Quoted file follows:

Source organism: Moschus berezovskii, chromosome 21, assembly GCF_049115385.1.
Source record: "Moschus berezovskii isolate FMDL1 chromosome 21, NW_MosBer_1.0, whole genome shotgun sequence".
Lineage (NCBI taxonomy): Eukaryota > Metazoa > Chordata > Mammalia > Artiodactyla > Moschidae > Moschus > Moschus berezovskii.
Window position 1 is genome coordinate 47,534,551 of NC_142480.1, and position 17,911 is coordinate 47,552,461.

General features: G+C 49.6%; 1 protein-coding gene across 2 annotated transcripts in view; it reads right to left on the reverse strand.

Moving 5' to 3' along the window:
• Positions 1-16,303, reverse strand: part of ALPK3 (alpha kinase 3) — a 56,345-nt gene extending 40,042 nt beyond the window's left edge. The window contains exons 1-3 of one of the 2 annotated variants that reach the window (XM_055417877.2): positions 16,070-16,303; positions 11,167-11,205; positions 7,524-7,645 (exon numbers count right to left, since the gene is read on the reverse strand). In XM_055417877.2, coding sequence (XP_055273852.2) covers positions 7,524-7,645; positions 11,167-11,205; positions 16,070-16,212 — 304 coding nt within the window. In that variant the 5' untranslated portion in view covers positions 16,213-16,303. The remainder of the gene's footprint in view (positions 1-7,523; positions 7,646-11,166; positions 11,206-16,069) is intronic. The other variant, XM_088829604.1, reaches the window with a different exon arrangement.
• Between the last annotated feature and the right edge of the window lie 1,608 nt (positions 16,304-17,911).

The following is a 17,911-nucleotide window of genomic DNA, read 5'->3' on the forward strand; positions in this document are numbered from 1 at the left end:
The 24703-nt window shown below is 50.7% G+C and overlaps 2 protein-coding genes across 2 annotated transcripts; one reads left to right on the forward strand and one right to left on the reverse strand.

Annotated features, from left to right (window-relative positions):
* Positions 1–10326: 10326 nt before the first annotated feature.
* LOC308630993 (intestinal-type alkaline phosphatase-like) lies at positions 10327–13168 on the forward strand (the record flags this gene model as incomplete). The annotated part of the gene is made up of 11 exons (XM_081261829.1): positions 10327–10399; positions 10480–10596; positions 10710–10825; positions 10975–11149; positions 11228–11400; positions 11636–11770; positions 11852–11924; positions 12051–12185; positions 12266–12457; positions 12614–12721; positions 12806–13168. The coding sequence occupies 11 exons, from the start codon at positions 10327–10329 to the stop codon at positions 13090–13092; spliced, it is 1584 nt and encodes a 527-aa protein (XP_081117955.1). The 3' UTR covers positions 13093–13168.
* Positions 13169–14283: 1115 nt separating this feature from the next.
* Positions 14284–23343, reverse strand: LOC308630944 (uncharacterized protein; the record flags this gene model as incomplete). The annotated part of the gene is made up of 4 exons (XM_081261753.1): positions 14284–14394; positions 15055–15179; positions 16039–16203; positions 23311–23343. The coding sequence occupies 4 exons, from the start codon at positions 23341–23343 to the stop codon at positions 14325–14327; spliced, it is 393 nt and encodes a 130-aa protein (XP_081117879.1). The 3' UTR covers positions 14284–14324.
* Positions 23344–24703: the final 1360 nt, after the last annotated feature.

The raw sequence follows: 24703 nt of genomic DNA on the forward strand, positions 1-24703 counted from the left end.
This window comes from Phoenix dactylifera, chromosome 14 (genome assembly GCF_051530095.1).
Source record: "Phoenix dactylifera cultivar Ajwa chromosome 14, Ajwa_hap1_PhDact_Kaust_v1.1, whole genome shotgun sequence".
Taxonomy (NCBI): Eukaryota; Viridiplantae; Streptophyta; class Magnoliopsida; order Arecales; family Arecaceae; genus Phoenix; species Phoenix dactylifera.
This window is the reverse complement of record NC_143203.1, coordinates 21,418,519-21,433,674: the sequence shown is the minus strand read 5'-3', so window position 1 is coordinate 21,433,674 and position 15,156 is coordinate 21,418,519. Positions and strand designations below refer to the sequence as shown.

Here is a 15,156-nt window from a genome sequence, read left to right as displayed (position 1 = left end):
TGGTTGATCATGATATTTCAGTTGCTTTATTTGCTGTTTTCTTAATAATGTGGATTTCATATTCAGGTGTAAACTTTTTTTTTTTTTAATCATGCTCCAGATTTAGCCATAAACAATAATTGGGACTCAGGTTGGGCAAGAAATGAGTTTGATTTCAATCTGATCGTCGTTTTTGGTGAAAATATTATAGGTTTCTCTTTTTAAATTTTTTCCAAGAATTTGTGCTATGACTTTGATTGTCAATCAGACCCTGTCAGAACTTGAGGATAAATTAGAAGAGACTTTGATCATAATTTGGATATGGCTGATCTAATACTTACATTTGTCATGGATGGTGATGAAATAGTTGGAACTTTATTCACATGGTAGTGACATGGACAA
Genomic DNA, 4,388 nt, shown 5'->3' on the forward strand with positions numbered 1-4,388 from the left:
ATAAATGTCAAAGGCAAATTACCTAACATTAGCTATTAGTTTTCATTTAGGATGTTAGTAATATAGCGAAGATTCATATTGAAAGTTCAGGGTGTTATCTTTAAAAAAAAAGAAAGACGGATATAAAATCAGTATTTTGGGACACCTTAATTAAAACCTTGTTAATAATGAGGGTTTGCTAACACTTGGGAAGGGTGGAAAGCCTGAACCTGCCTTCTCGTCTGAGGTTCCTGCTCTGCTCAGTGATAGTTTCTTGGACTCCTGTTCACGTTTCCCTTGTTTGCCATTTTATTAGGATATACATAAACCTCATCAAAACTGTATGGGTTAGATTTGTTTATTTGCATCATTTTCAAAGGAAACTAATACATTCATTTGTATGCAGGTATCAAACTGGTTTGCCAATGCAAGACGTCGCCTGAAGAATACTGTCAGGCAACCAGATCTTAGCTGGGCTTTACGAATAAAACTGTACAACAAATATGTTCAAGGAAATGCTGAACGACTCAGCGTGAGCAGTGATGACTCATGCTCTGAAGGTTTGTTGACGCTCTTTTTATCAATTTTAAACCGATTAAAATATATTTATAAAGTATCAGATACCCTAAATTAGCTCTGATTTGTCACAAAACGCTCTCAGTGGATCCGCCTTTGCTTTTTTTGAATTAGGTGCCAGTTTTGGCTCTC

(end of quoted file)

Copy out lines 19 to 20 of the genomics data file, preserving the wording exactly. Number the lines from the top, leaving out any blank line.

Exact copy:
Source record: "Phoenix dactylifera cultivar Ajwa chromosome 14, Ajwa_hap1_PhDact_Kaust_v1.1, whole genome shotgun sequence".
Taxonomy (NCBI): Eukaryota; Viridiplantae; Streptophyta; class Magnoliopsida; order Arecales; family Arecaceae; genus Phoenix; species Phoenix dactylifera.